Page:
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Alison will visit the midwives
Celebrating 50 by raising awareness of Africa's highest killer
A Somerset woman is embarking on a trip of a lifetime from Over Stowey to East Africa to celebrate her 50th birthday and she's taking her mother and daughter along for the ride; it's all in aid of raising awareness of Africa's biggest killer.
Alison Hoare reached a birthday milestone this year- she turned 50. To celebrate, she wanted to do something different; like return to her East African roots.
Alison was born in Tanzania and lived there for the first six months of her life. Her father worked for a tea plantation company, the Tanganyika Tea Company, while her mother looked after her and her older sister.
Her mother, Julia McWilliam, was able to get to a European hospital where she gave birth to Alison. Today, not many mothers have access to such good hospitals and the childbirth mortality rate is one of the highest in the world.
One person who is trying to raise awareness of childbirth mortality is Alison's daughter Harriet who is part of a project to teach Tanzanian midwives how to film and edit their own stories in the hope of raising awareness of the biggest killer in Africa.
It just so happened that Harriet was going to Tanzania with The Engine Room as part of The White Ribbon Alliances' scheme. So what better way to celebrate turning 50 than by going back to her roots? She even persuaded her mother to go along and relive beautiful memories of African adventures.
Filled with emotions ranging from excitement to trepidation, Alison is keeping a diary for us.
I’m excited of course. I’m also nervous – it’s a bit embarrassing in this small, modern world to admit that I’ve done very little travelling before and never further than Europe.
It all seemed to fit somehow – my 50th birthday (I’d promised myself a significant celebration), Tanzania, The White Ribbon Alliance (an organisation concerned with safe motherhood and infant health) and the chance to share the experience with Harriet, my beautiful and talented daughter. All these things, in my mind, added up to the inevitable conclusion – it had to be.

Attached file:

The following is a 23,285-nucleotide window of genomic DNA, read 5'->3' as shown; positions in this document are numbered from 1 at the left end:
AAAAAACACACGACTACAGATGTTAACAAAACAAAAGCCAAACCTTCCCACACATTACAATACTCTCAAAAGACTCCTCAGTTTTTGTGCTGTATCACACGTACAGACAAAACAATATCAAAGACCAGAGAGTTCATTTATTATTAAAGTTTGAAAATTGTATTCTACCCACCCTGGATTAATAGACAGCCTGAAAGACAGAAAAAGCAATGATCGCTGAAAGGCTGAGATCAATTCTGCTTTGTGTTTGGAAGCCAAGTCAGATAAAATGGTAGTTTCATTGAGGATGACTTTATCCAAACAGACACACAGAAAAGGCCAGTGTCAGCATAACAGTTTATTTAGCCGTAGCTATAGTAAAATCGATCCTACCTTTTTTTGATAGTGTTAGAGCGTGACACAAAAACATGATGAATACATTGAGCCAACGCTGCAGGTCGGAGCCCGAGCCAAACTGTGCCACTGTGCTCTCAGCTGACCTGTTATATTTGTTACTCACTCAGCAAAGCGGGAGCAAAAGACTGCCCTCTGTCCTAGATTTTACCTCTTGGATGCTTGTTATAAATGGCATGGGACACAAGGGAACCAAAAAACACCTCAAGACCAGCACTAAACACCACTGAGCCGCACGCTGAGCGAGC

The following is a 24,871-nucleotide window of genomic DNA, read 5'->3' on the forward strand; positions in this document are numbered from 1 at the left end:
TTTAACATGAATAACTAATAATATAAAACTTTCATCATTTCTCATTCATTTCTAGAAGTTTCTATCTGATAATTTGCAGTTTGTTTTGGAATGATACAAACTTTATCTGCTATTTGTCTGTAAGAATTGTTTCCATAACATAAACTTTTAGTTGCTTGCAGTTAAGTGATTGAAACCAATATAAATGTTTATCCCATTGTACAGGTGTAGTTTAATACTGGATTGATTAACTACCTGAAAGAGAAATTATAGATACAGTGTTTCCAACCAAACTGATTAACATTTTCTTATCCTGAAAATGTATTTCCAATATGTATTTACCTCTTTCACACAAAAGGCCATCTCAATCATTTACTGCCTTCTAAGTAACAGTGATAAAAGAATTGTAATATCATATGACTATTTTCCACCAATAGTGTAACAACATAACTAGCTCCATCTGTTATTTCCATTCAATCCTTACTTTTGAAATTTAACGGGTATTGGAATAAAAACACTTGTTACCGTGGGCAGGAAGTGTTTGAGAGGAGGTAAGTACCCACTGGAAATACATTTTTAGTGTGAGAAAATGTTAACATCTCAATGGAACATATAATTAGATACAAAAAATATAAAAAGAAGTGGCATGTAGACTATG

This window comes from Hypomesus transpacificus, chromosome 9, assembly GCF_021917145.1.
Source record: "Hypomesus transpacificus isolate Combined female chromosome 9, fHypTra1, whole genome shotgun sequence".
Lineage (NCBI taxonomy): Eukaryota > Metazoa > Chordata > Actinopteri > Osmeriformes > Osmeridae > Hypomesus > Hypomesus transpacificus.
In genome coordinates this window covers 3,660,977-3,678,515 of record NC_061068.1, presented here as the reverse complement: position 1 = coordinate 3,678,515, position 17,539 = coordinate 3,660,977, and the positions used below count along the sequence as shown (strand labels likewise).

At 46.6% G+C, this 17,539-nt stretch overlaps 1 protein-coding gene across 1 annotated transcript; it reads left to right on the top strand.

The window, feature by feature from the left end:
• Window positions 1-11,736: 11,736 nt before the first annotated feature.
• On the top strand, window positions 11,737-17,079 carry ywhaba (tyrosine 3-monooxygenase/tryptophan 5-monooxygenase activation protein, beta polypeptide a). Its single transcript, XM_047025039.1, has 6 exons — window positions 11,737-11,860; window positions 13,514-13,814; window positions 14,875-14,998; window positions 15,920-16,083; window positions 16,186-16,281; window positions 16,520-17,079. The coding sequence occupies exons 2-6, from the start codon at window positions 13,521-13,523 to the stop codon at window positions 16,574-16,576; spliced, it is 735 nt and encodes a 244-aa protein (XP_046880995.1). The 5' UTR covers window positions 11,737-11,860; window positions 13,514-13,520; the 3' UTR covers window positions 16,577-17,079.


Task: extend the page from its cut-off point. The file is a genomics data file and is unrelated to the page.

L-R: Alison, Julia and Harriet
Mum came in for coffee. She has decided that she’ll definitely come!!
Dad has decided that he won’t come. Partly, I think, because he fears re-visiting may spoil cherished memories. I completely understand. The situation in Tanzania is very different now. It was, after all, Tanganyika 50 years ago, a British Colony, and much less travelled.
I’m very excited today! I phoned the White Ribbon links-person in Iringa Town this afternoon. Her name is Mellania and she works at Iringa Regional Hospital. I’m not totally sure whether we understood each other, but she sounded very happy to meet us when we visit Iringa, and will take us out to visit the surrounding villages, to see first hand what the WRA are doing.
This is great news because we shall meet real people at grass roots level. It’s more than tourism and is exactly the kind of thing I had hoped for. (Mellania repeated the word ‘asante’ several times during the course of the conversation – ‘thank you’ in English. Surely we should be thanking her for her hospitality.)
It’s so close now I keep getting little butterflies in my tummy, and the occasional moth! I still can’t grasp the fact of our going.
last updated: 01/05/2008 at 15:15